Critics claim that raising the minimum wage results in job losses. Bill Herrle, executive director of National Federation of Independent Business/Florida, called it a "job killer." Recent research doesn't bear that out. Economists at EPI say modestly raising the federal minimum wage "would create jobs" throughout the nation by getting money to families who would spend it and stimulate the economy. And the raise Obama is contemplating is modest. It would bring the inflation-adjusted value of the minimum wage to 1981 levels. (Florida's minimum wage is $7.79 as of 2013.)

Making every job a good job is doable. There is no dearth of restaurants in western Europe yet somehow all those restaurateurs manage to pay their servers a living wage. As travel book author Rick Steves advises, "European servers are well paid, and tips are considered a small 'bonus' — to reward great service." Compare that to tipped workers in America where the federal minimum wage of $2.13 per hour has not budged since 1991, which tells you why the restaurant industry employs seven of the 11 lowest paying occupations in the country.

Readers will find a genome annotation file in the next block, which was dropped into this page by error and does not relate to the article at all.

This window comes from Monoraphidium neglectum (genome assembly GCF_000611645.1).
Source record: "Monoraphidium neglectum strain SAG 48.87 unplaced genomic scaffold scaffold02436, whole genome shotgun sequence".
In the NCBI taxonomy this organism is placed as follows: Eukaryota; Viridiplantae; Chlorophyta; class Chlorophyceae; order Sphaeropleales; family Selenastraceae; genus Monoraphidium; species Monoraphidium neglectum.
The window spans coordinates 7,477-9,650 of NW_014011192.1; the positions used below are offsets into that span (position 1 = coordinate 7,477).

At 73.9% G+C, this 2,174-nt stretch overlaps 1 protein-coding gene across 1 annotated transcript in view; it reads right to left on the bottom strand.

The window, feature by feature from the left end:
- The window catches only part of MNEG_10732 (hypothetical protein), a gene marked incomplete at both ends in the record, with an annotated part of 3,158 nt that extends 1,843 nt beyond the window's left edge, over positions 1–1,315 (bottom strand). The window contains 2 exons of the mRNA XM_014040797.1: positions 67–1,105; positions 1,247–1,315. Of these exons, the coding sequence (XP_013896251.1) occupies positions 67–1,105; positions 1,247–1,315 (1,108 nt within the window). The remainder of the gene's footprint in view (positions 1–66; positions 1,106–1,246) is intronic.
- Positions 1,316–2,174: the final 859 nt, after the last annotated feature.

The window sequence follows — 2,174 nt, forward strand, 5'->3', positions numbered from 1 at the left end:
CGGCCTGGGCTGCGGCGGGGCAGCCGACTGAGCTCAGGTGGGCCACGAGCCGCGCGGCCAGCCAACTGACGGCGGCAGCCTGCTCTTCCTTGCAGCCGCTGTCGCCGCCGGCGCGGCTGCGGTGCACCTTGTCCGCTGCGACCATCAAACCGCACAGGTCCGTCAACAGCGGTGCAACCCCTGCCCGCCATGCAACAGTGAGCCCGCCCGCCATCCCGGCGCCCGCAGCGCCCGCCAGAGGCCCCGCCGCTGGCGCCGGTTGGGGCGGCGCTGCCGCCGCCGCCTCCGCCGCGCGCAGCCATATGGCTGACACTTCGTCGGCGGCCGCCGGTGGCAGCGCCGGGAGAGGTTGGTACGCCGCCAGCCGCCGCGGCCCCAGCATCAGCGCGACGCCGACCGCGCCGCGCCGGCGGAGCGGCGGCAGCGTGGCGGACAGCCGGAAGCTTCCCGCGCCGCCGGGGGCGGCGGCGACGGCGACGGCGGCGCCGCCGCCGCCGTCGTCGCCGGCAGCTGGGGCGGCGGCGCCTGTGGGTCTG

"No one who works full time should have to live in poverty," Obama said in urging Congress to pass the wage boost. Too bad Boehner plans to sit the problem out.

Comments

NFL kneels before the altar of profits

The owners of the 32 National Football League teams sent a wrongheaded and, frankly, un-American message to their players Wednesday: Expressing your opinion during the national anthem is no longer permitted."A club will be fined by the League if its ...
Updated: 3 hours ago
Editorial: Trump right to cancel North Korea talks on nuclear weapons

Editorial: Trump right to cancel North Korea talks on nuclear weapons

Regardless of the reason, the cancellation of the U.S.-North Korea summit to address Pyonyang’s nuclear program is hardly the worst possible outcome of this high-stakes diplomatic gamble. President Donald Trump was unprepared, North Korea’s Kim Jong ...
Updated: 5 hours ago
Editorial: Banks still need watching after easing Dodd-Frank rules

Editorial: Banks still need watching after easing Dodd-Frank rules

Legislation that waters down the 2010 Dodd-Frank law and was sent to President Donald Trump this week is a mixed bag at best. Some provisions recognize that Congress may have gone too far in some areas in the wake of the Great Recession to place new ...
Published: 05/23/18
Updated: 05/24/18

Another voice: The chutzpah of these men

A new phase of the #MeToo movement may be upon us. Call it the "not so fast" era: Powerful men who plotted career comebacks mere months after being taken down by accusations of sexual misconduct now face even more alarming claims.Mario Batali, the ce...
Published: 05/22/18
Updated: 05/23/18